Web-Based Program Helps Patients Improve Heart Health

Jun 05, 2014
Not only do Web-based programs help patients lower risk for heart disease, they’re more affordable than traditional counseling, according to study.

Worldwide Obesity Rates 'Startling'

May 30, 2014
Major study finds obesity rates have increased dramatically in all corners of the world over last three decades.

NIH Engages Women in Medical Research

May 29, 2014
The National Institutes of Health has unveiled new policies that will engage women in all phases of medical research.

Reducing Salt Intake, Nationwide

May 22, 2014
Experts identify ways to reduce salt consumption and improve heart health in the United States.

'Exercise Snacking': The Latest Health Trend?

May 14, 2014
Adding small bursts of exercise before meals could bring big health benefits, finds study.

Growing Use of ICDs to Prevent Sudden Cardiac Death

May 09, 2014
More patients may be eligible to receive implantable cardioverter-defibrillators, according to a scientific statement released by the American College of Cardiology Foundation and American Heart Association.

Finding Your Energy Balance

Apr 25, 2014
When it comes to our well-being, it's important to consider how much we put into our bodies and what we need in order to stay healthy.

Some Physical Activity is Better Than None

Apr 24, 2014
Adults engaging in any level of regular physical activity have lower risk of death compared to those who get no exercise, according to research.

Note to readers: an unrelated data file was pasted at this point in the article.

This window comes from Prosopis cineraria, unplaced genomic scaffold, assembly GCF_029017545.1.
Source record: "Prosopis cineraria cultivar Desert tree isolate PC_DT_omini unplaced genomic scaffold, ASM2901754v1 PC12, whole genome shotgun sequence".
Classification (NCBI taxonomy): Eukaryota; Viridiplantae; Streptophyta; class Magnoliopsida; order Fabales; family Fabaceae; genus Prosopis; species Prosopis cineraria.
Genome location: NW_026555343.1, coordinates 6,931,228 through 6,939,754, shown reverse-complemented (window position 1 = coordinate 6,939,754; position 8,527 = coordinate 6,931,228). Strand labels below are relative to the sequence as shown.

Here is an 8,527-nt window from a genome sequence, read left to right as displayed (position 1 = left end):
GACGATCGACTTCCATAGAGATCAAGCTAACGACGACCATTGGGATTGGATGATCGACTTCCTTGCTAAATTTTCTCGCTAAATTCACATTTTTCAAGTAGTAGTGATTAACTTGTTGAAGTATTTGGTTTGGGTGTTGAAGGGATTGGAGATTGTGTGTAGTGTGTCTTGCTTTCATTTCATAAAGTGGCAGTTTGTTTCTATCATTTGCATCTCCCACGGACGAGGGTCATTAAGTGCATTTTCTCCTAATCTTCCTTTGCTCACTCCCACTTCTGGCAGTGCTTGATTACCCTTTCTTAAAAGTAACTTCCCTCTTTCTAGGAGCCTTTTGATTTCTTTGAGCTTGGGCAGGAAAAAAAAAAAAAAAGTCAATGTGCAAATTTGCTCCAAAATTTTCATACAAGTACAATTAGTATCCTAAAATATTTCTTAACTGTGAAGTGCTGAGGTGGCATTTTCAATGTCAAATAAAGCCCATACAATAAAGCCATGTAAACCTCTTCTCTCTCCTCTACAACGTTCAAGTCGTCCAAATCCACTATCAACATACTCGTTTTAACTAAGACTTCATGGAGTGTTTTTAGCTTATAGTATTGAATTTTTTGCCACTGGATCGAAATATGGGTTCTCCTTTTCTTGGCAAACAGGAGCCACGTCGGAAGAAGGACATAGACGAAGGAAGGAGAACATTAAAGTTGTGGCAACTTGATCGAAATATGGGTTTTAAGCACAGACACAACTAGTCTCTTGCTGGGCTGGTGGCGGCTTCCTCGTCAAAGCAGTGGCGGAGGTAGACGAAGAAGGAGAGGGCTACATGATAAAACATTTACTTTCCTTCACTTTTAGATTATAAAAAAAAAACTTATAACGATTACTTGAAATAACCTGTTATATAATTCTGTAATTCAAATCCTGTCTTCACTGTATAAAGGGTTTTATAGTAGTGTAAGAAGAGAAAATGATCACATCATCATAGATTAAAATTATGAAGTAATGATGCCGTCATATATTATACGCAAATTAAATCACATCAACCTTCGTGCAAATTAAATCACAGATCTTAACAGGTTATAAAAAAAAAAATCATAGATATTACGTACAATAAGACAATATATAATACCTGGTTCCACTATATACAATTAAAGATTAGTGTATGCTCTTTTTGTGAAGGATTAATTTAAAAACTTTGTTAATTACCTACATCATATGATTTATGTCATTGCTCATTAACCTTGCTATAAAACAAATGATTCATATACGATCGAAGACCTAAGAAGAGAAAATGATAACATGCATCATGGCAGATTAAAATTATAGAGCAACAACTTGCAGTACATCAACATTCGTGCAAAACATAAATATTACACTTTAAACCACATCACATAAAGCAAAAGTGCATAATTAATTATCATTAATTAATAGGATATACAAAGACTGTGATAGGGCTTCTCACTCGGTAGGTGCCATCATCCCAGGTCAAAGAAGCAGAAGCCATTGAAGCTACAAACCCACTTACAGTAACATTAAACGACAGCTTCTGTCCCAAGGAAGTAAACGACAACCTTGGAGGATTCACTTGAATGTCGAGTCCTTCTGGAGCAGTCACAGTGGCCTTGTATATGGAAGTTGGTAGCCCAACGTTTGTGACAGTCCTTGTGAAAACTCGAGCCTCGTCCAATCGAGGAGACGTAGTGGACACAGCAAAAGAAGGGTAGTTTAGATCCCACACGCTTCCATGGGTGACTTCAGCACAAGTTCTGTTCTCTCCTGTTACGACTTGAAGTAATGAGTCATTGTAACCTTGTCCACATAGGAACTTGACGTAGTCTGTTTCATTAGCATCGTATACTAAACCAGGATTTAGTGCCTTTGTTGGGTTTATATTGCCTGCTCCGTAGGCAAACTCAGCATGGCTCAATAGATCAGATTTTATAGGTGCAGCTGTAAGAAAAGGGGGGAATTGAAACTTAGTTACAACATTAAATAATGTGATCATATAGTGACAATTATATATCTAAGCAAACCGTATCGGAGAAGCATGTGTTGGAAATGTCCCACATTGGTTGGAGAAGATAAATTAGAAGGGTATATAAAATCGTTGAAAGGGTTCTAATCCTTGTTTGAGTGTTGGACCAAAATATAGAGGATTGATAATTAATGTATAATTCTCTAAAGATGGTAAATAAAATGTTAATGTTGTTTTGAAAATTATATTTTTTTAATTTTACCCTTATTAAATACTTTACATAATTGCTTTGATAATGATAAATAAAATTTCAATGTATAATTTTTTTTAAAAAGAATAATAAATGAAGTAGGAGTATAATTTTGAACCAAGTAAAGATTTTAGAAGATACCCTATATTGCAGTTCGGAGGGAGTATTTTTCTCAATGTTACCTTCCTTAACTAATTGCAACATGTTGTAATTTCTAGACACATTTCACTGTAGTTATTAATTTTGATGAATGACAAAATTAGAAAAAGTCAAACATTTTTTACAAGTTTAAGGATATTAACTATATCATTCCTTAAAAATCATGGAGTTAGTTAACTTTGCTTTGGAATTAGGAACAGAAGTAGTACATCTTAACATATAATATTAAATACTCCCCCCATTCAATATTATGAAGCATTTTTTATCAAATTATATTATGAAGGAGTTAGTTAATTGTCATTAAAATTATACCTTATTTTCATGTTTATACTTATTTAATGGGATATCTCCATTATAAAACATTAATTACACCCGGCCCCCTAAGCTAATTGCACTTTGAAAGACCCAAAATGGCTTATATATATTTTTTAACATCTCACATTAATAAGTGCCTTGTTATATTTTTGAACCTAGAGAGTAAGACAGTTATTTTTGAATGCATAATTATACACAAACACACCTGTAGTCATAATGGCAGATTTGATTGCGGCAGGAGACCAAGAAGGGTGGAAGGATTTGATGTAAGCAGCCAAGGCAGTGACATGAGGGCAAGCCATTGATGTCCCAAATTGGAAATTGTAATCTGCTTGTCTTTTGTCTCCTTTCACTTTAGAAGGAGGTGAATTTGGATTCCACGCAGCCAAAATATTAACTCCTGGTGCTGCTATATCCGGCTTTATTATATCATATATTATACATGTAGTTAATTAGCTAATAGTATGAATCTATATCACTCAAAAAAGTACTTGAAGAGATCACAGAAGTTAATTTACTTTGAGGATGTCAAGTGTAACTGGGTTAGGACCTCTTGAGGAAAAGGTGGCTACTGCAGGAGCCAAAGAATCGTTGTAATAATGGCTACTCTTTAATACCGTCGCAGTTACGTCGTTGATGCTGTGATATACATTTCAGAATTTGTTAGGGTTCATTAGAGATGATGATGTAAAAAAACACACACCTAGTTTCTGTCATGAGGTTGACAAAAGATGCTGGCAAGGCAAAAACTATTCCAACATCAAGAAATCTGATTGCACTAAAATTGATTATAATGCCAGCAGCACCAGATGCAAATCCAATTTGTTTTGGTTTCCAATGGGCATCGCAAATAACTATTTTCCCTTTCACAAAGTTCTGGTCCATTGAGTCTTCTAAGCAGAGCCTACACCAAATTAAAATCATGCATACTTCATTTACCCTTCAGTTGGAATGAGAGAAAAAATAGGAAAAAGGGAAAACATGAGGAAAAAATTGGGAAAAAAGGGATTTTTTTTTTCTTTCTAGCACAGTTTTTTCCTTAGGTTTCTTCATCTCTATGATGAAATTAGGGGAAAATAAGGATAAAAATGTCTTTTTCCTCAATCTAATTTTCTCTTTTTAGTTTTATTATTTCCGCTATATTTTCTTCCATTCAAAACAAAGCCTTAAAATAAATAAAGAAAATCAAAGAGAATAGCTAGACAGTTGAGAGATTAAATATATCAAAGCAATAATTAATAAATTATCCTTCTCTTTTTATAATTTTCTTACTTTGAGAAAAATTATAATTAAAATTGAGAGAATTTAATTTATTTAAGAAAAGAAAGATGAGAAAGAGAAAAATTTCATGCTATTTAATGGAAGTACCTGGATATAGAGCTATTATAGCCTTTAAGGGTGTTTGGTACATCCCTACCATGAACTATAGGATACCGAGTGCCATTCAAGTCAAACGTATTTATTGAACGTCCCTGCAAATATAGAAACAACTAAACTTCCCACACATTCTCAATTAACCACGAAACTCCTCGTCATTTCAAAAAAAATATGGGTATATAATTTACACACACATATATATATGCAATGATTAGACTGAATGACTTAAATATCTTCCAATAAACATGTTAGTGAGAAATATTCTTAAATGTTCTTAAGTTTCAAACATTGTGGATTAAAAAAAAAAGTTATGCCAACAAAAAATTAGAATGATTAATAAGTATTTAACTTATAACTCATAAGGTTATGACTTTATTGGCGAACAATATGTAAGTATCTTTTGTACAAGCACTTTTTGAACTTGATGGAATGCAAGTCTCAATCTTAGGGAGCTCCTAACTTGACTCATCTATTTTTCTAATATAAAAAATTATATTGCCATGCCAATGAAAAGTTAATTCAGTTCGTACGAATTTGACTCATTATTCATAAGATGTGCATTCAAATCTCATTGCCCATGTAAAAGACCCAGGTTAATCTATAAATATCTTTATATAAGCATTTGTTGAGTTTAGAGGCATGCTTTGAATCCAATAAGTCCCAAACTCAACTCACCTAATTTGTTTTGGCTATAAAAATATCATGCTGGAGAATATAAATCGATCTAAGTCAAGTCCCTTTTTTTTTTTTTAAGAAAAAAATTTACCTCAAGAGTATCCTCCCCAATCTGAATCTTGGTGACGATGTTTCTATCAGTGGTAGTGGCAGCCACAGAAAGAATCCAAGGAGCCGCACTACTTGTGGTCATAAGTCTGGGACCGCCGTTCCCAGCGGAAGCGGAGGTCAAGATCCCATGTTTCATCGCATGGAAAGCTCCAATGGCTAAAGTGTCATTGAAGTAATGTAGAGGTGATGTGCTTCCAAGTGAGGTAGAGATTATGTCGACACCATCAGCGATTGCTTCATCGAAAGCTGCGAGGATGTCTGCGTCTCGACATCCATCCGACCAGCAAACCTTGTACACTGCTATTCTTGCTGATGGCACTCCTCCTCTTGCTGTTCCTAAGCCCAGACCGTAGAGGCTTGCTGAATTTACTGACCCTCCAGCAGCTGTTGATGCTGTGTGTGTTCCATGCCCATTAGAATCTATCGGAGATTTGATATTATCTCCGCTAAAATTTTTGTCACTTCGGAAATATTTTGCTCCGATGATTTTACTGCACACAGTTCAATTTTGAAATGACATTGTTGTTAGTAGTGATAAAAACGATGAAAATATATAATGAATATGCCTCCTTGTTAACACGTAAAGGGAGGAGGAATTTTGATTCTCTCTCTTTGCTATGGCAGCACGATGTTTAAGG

CardioSmart News

Stumbling Block in Attempt to Reduce Risk of Complications from Surgery

Apr 15, 2014
Aspirin and blood-pressure lowering medication fail to improve outcomes in surgical patients at risk for heart disease.

Secondhand Smoke Causes Permanent Damage to Children's Arteries

Mar 13, 2014
Exposure to secondhand smoke during childhood ages arteries later in life, study finds.

Sudden Death in College Athletes: Cause for Concern?

Feb 27, 2014
Ten-year study finds risk of sudden cardiac death among college athletes is actually lower than in the general population.

Improving America's Health through Active Transportation

Feb 26, 2014
Partners unite to promote active transportation across the country with new platform called “Safe Routes to Everywhere.”

Devices in Public Places Restart Hearts

Feb 21, 2014
Automated external defibrillators (AEDs) can help minimally trained bystanders save persons experiencing sudden cardiac arrest.

Safety Concerns About Prescription Weight Loss Pills

Feb 20, 2014
Experts are concerned about the safety of two weight loss pills recently approved for use in the United States.

CVS to Stop Selling Cigarettes; Will Others Follow?

Feb 19, 2014
As CVS vows to eliminate cigarette and tobacco sales over the next year, experts hope other pharmacies will follow their lead to help reduce smoking rates nationwide.

Improvements in Heart Patient Safety Among U.S. Hospitals

Feb 07, 2014
Study finds fewer complications among patients hospitalized for heart attack or heart failure between 2005 and 2011.